Monday, 28 December 2009

Sticks? Luxury!

We’re in the car, heading to the river for a pre-lunch walk. My nephew is Not Happy.

“I don’t want to go to the river!” he says repeatedly, doing the tried and trusted ‘ironing board’ manouevre to stop me putting the straps on the car seat for him. “There’s only grass and trees and water. It’s BORING”.

“Ha!” I say. “Call that boring? You are SO LUCKY you weren’t little when me and your daddy were. When we were little” I continue, warming to my topic “Grandad used to take us to places where there was absolutely nothing – not even water – well, apart from rain - or trees. Just, mud and grass and cold. And every single day he would make us go out and walk for hours and hours on end. We weren’t even walking TO anywhere. Just walking for the sake of it. One time your daddy got so cold he kept asking what the first signs of hypothermia were, because he thought he had it. We hated it, didn’t we?”

My brother nods grimly. If anything, he hated it more than I did. “It was always cold. And it always rained. And there was nothing to see”.

“And he didn’t really have any food either. Maybe an oatcake or some old Kendal Mint Cake if you were lucky. I bet you don’t know what Kendal Mint Cake is, do you?’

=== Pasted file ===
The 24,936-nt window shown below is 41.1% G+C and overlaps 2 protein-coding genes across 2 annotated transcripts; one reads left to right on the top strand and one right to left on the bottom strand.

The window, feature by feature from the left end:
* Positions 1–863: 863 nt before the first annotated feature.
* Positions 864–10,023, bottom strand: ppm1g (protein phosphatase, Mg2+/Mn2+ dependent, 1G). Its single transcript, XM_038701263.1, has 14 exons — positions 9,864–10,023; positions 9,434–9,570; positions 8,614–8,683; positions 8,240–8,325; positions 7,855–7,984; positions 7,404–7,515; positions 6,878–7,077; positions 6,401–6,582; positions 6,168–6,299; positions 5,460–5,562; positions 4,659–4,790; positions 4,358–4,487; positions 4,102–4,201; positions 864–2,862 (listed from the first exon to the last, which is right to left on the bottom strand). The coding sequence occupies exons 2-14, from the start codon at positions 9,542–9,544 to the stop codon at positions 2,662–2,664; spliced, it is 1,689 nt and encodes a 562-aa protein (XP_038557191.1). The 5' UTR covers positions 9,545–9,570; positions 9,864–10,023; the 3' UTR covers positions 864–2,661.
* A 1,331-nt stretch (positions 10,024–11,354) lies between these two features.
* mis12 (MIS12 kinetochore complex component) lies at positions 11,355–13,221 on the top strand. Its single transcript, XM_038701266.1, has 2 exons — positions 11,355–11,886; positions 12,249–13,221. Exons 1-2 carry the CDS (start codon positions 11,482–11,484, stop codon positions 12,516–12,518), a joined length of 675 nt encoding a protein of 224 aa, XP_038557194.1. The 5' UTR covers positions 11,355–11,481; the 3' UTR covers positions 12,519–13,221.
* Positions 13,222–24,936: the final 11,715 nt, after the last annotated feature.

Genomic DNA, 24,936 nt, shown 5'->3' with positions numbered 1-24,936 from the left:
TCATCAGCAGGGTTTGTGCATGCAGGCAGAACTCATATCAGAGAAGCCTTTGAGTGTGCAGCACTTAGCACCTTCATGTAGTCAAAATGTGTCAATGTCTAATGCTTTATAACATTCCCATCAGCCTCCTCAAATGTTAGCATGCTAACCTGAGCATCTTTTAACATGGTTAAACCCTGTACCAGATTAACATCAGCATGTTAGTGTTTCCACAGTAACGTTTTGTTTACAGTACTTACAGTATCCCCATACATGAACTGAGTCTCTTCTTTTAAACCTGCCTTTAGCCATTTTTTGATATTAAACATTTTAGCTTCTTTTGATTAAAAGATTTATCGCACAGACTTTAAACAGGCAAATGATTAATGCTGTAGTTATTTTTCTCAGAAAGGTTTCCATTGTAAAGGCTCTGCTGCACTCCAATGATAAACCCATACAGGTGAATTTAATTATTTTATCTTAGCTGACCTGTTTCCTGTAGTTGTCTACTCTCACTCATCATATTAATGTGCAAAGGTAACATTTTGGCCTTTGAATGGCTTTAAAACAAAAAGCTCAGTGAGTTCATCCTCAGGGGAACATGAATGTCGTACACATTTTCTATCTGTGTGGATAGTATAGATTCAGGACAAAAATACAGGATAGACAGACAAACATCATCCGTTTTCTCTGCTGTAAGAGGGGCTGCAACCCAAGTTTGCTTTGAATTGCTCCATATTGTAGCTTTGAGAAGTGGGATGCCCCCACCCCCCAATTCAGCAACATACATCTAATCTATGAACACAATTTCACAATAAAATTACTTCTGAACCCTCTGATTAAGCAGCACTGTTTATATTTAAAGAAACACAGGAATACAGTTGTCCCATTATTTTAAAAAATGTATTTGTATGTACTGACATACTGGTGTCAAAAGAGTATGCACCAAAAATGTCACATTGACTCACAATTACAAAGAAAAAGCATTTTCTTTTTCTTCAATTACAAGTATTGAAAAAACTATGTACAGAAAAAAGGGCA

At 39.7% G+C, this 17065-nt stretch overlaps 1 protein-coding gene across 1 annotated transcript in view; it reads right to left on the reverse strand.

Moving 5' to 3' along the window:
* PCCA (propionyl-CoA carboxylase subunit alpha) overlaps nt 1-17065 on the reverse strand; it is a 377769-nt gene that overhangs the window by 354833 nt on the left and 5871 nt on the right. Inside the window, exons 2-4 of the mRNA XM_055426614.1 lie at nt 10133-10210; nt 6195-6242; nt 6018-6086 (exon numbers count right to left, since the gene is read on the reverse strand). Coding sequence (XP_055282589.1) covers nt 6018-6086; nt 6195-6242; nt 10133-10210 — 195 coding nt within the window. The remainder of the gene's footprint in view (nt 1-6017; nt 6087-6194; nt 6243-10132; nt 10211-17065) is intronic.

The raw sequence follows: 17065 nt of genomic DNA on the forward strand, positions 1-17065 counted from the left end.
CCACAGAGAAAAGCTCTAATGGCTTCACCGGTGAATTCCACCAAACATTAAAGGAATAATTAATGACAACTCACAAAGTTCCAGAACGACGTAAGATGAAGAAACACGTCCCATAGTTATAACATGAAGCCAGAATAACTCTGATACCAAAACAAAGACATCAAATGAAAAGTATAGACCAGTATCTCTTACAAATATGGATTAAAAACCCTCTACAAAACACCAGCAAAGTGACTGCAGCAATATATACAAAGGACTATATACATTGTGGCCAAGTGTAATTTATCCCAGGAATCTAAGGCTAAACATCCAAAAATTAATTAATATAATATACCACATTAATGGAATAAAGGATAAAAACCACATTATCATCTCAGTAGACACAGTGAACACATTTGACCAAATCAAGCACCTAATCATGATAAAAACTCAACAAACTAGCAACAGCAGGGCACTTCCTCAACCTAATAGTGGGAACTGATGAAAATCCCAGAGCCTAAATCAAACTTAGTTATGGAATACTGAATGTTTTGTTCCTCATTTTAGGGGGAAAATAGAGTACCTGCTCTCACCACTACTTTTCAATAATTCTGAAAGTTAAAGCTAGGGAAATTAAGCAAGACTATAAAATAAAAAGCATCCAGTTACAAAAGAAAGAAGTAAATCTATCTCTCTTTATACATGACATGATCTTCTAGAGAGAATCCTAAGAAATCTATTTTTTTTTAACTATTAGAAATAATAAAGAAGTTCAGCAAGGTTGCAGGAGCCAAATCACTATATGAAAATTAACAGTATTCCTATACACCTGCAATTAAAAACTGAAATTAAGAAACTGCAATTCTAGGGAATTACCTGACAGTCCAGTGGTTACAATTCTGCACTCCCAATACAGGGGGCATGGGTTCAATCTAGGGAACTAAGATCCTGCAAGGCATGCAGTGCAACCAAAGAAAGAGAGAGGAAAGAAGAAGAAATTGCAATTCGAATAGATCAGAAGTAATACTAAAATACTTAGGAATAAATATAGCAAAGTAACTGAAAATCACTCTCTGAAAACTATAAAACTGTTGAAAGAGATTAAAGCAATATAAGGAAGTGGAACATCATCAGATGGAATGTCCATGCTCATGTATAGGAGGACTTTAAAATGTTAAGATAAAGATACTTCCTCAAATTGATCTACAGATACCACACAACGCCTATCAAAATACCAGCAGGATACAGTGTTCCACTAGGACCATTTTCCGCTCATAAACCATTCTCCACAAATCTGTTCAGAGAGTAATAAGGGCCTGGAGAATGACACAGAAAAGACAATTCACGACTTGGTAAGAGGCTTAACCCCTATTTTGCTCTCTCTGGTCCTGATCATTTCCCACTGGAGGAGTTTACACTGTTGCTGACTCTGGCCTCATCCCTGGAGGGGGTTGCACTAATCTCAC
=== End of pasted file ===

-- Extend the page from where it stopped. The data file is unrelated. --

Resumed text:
My nephew shakes his head.

“Well it doesn’t matter, because it’s disgusting. It didn’t matter how bad the weather was. Sometimes I would sit at the window and watch the rain slicing across the valley and think ‘maybe today we can stay in?’”

“But oh, no” says my brother “It was never bad enough weather to be let off walking. Do you remember that outhouse?”

“What, the one at Rose Cottage? God, yes”

“That place was so cold. What was it made of, cardboard?”

“You see” I explain to my nephew “When Grandad was really sick of us complaining, he used to shut us in this sort of shed place. And it was cold and damp in the shed and so SO boring”.

“Why did Grandad do that?” says my nephew

“He just wanted us to shut up for a while I think. But there was NOTHING to do in there, we got so bored”.

“Well, there were the boxes of Encyclopaedias under the bed” says my brother, ever fair-minded.

“Damp, mildewed encyclopaedias. Ha! Do you remember what else was under the bed?” I raise my eyebrows meaningfully. There were boxes of mysterious, leathery objects – bondage gear we learnt very much later from my dad – abandoned by his former lodger, Radish.

“I would have said NO GRANDAD” says my nephew, decidedly. “And I would have hid”.

“I wish we had thought of that. But he used to be a lot scarier than he is now”.

The Christmas holidays bring it all back – stiff leather boots filled with dead insects, slightly leaky cagoules, huddled in the back seat of the Alfa as Crystal Gayle blasted out in the front, zero visibility, the vague, illusory promise of a pub (Seabrook Ready Salted and a Coke if you were lucky) somewhere at the end of the epic. The dark years of my vegetarianism, nourished only by dehydrated noodles and tins of beans. Getting into a damp bed heated by the electric blanket to perfect Turkish bath. The terrifying prospect of getting – whisper it – snowed in. I’d confess to a trace of nostalgia, but no more than a trace. Not enough to get me to walk up a hill ever again.